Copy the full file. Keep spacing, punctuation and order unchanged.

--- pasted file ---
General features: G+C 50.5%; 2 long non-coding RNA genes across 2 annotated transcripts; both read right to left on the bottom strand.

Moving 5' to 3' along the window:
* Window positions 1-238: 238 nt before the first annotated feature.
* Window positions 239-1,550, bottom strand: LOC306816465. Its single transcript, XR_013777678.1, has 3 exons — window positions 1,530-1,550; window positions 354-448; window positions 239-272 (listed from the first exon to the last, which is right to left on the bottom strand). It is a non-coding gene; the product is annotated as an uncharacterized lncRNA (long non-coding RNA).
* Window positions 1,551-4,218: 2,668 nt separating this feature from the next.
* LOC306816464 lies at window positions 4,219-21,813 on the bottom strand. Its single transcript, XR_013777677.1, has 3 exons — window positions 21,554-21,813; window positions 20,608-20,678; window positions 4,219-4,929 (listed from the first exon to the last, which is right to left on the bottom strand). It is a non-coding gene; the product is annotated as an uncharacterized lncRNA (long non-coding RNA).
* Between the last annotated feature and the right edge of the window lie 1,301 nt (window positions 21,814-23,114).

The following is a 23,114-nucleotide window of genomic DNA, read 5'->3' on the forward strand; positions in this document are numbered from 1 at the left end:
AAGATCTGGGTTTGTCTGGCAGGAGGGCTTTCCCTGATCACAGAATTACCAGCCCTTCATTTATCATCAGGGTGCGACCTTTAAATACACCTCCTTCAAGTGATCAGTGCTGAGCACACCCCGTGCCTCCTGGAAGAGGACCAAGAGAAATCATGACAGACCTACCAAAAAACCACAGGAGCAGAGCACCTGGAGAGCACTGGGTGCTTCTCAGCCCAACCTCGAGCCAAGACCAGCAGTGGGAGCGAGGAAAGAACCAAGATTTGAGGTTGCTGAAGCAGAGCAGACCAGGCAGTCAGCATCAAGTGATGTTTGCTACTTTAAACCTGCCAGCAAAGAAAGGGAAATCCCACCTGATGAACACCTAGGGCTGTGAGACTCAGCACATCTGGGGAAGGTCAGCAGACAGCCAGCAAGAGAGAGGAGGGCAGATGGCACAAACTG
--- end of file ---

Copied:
General features: G+C 50.5%; 2 long non-coding RNA genes across 2 annotated transcripts; both read right to left on the bottom strand.

Moving 5' to 3' along the window:
* Window positions 1-238: 238 nt before the first annotated feature.
* Window positions 239-1,550, bottom strand: LOC306816465. Its single transcript, XR_013777678.1, has 3 exons — window positions 1,530-1,550; window positions 354-448; window positions 239-272 (listed from the first exon to the last, which is right to left on the bottom strand). It is a non-coding gene; the product is annotated as an uncharacterized lncRNA (long non-coding RNA).
* Window positions 1,551-4,218: 2,668 nt separating this feature from the next.
* LOC306816464 lies at window positions 4,219-21,813 on the bottom strand. Its single transcript, XR_013777677.1, has 3 exons — window positions 21,554-21,813; window positions 20,608-20,678; window positions 4,219-4,929 (listed from the first exon to the last, which is right to left on the bottom strand). It is a non-coding gene; the product is annotated as an uncharacterized lncRNA (long non-coding RNA).
* Between the last annotated feature and the right edge of the window lie 1,301 nt (window positions 21,814-23,114).

The following is a 23,114-nucleotide window of genomic DNA, read 5'->3' on the forward strand; positions in this document are numbered from 1 at the left end:
AAGATCTGGGTTTGTCTGGCAGGAGGGCTTTCCCTGATCACAGAATTACCAGCCCTTCATTTATCATCAGGGTGCGACCTTTAAATACACCTCCTTCAAGTGATCAGTGCTGAGCACACCCCGTGCCTCCTGGAAGAGGACCAAGAGAAATCATGACAGACCTACCAAAAAACCACAGGAGCAGAGCACCTGGAGAGCACTGGGTGCTTCTCAGCCCAACCTCGAGCCAAGACCAGCAGTGGGAGCGAGGAAAGAACCAAGATTTGAGGTTGCTGAAGCAGAGCAGACCAGGCAGTCAGCATCAAGTGATGTTTGCTACTTTAAACCTGCCAGCAAAGAAAGGGAAATCCCACCTGATGAACACCTAGGGCTGTGAGACTCAGCACATCTGGGGAAGGTCAGCAGACAGCCAGCAAGAGAGAGGAGGGCAGATGGCACAAACTG